Explaining a Divorce to Children

One of the most difficult aspects of divorce is explaining to your child what is going on, why it is happening, and providing reassurance that things will be okay. Seeing your child upset may cause you to be angry at yourself, and even more stressed out by your separation or divorce than you already are.

Although change will always be difficult for children, especially when the change involves the relationship between their parents, there are ways to explain the situation that may help the children feel more secure and loved during this difficult process. 

Be Clear that the Divorce is Not Your Child’s Fault

Children may find it difficult to understand divorce and have a tendency to blame themselves as being the cause of the break up. First things first — make it immediately clear that mom and dad are choosing to live apart, but that has nothing to do with your child. Let your child know that this new arrangement will causes changes for him or her as well, and that you will do everything you can to make this time easier, including trying to never disparage the other parent.

Be Clear that it is Okay for Your Child to Have Feelings

Make sure your children know that you are aware change is difficult, and that you sympathize with the changes they will go through. Remind your child that change is often initially difficult, but that in time they he or she will grow accustomed to these changes and might enjoy having two homes and some new experiences that living in the same home would not provide. For example, the members in one household may be more musical or enjoy the arts and the other household may have more athletic or outdoor pursuits. Or, perhaps at each home, there are different pets to enjoy or the same pet travels between the homes. Encourage your child to speak to you if he or she is upset or has concerns, and provide any reassurance needed. Ensure your child feels safe and secure at all times.

Help Your Child Understand The Living Arrangements

In many cases, whether because of joint custody, or because one parents has substantial visitation rights, the children often must adjust to living in two homes in the face of divorce. Make your child understands that even though it may take some getting used to a new home (or two new homes), he or she will still be able to see both parents who care about them, even if for different amounts of time. At each place your child should feel safe and will likely to have a space that belongs to him or her.

Explain to your child that, as he or she grows, he or she will be able to take responsibility for packing favoured things that move back and forth between the homes. Explain that, eventually, your child will want to keep some belongs in both places, so transporting things won’t be as much of a hassle. Encourage your child to tell you about any concerns that may be had and how you can help make this adjustment period easier.

Explain What Things Will Change and How

Once a separation agreement or divorce order is finalized, be sure your child understands exactly what is going to change, and what the arrangement looks like. While you don’t want to involve your children in the divorce or in making decisions that aren’t age appropriate, you can take your child’s needs and preferences into consideration when making plans and explain to your child how to navigate his or her new circumstances.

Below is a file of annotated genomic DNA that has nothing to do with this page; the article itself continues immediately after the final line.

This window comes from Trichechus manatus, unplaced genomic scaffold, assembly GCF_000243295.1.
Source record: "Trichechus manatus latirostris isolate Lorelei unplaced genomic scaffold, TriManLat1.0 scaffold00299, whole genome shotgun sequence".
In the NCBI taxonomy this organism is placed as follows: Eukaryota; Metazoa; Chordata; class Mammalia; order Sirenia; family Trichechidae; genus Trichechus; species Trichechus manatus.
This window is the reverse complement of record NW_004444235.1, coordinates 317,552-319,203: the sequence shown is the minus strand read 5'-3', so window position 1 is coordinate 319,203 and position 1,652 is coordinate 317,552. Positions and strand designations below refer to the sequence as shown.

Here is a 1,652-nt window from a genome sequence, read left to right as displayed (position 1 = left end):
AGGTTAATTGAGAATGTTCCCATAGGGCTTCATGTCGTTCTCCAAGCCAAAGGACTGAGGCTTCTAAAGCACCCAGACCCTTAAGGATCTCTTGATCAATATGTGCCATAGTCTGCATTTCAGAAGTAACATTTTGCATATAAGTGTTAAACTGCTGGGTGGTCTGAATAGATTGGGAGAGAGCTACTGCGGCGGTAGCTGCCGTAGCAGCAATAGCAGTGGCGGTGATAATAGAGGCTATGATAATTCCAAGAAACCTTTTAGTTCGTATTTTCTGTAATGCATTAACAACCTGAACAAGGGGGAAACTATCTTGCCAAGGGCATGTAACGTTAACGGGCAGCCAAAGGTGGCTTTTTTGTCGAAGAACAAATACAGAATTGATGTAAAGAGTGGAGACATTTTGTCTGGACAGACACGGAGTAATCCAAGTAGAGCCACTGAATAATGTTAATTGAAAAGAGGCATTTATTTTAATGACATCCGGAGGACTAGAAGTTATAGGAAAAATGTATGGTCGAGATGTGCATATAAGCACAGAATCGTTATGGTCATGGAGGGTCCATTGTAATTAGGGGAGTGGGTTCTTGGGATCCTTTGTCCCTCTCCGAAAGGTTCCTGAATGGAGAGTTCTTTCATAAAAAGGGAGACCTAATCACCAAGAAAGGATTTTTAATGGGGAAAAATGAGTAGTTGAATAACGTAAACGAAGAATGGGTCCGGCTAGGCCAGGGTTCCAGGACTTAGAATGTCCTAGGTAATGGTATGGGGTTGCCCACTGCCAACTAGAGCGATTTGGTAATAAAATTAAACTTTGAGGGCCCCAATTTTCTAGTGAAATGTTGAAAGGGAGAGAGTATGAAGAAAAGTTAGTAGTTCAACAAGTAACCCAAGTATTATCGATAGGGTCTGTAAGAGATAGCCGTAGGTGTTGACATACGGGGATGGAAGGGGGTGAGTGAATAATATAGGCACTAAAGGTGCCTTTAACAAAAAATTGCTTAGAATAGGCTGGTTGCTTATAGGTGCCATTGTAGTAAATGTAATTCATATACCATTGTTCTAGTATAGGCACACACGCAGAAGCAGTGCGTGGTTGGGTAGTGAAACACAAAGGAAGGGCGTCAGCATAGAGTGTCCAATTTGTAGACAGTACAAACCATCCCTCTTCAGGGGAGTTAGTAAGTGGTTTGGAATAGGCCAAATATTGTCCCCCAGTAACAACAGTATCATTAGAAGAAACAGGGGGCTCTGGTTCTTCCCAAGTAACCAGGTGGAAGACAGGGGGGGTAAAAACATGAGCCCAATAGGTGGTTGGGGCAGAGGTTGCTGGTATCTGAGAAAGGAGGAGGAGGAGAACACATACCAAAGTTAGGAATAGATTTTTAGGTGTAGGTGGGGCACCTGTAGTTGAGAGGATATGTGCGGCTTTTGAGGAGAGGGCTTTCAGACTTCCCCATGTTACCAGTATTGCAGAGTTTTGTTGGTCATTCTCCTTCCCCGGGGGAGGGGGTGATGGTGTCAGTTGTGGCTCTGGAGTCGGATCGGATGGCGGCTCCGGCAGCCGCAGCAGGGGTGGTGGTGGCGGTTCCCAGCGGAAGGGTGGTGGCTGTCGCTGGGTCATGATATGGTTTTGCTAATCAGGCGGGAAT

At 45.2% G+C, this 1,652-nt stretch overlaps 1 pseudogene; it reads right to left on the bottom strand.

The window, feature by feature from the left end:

Your child will inevitably be concerned about matters such as who will be picking him or her up from school, on which days, and when, whether the school needs to be informed, and who will be responsible for the drive to soccer practice or swim lessons. Sit down with your child and carefully walk him or through what information needs to be conveyed in a way your child understands. Use words that remind your child that he or she is loved, is still special and is your top priority even if schedules won’t always work out as planned.

Reassure your child that he or she still have two parents who are responsible to ensure that he or she is looked after and taken care of, and that you will do everything in your power to make sure this happens.

Remind Your Child That You and Your Spouse Will Always be His or Her Parents

Express to your child that even though you and your former spouse will live separate and apart, you two are still his or her parents and no one will replace this special role in their lives.

Your child may feel confused if you or your spouse begin dating new people, so wait a period to ensure the relationship is stable (6 months is often recommended) before introducing your child. Remind your child that you and your former spouse may find new companions to spend time with and develop long-lasting relationships with, because this makes mom and dad happy, but that this does not change who mom and dad are.

If you plan to introduce new siblings in the future, whether by common law, marriage, or blood relations, plan to do so slowly. Be sure to include your child’s own grandparents for visits as well to assure your child that he or she is loved by the family.

Contact Martin Goose & Associates for Divorce Law in Etobicoke

Navigating divorce with children can be extremely emotionally difficult, especially when you and your spouse are having a difficult time reaching a parenting agreement. Our legal team is committed to making this process easier for you and helping you reach a satisfactory agreement with your spouse as efficiently and effectively as possible. Call us for a family law consultation in Etobicoke at 416-239-4811.

0 0